Return of the 11th Amendment

Supreme Court: Ends term with close decisions enlarging states' sovereign immunity.

July 05, 1999

AFTER the Bill of Rights, the next amendment to the Constitution was the 11th, in 1798. It says that federal courts may not hear suits against a state by citizens of another state or foreign country. Reflecting struggles at the birth of the country, that amendment has not seemed crucial lately.

It is now, thanks to three 5-4 decisions with which the Supreme Court ended its term. Because of the narrowness of the vote, these did more to open than close the argument.

The issue of state vs. federal sovereignty is reignited.

When Supreme Court nominations figure in a presidential election, the goal is usually result-oriented. But the 5-4 breakdown of the Supreme Court in these three cases turned on judicial philosophy, particularly on the nature of the federal system. Justices named by the next president may prove decisive in resolving the issue.

In these decisions, states' sovereign immunity was expanded by three justices appointed by President Ronald Reagan, one named by President George Bush, and one appointed by President Richard Nixon (and elevated to chief justice by Mr. Reagan). Among the dissenters, one was appointed by President Gerald Ford, one named by President George Bush and the only two justices chosen by a Democrat, President Clinton. They upheld the enforceability of laws passed by Congress.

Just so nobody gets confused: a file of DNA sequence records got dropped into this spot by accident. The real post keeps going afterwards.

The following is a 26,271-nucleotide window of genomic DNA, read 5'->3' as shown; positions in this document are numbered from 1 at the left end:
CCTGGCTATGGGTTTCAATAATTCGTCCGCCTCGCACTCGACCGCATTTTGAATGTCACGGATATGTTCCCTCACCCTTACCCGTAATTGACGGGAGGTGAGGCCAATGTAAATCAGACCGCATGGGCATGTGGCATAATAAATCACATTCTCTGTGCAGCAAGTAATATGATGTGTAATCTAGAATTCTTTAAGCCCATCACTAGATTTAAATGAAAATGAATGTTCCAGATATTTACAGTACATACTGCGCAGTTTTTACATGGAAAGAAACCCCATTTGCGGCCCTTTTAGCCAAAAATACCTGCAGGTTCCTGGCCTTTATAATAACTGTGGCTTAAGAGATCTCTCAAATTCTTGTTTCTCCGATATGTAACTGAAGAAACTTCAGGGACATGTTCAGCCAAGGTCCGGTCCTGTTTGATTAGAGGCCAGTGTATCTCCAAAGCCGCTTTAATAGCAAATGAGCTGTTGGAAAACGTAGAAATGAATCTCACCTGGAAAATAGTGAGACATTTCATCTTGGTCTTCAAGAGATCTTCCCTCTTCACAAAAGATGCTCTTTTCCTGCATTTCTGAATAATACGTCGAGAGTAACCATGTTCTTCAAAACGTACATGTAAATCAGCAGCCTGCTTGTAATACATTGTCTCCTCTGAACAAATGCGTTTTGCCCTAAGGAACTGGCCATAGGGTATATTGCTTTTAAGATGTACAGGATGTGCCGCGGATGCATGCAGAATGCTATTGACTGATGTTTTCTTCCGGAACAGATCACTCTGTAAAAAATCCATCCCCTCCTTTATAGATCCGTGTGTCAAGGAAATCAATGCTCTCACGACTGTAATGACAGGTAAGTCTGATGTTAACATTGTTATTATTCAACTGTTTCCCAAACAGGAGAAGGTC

The key decision denied the right of state probation officers to sue the state of Maine for overtime pay complying with the Federal Labor Standards Act. Another limited suits against a state for patent infringement. The third, suits against a state over unfair competition in the marketplace.

These narrow outcomes are less important than the rhetoric supporting them. "Congress has vast power but not all power," thundered Associate Justice Anthony M. Kennedy for the majority. Associate Justice David H. Souter retorted that the majority imposed a conception of state sovereignty not found in the Constitution or the minds of its Framers.

The decisions should trouble citizens because the court concedes the right of the federal government to sue on these matters, while denying it to citizens. They are left with no remedy when a state denies a right legislated to them by Congress.

Not only are laws overturned here, but past Supreme Court precedents. That could happen again. A 5-4 decision is fragile. This victory for states' rights is tentative.

After delivering it, the justices dispersed on their separate summer vacations. But the debate on the nature of federalism is not settled. They just dumped it into the 2000 presidential election.

Pub Date: 7/05/99

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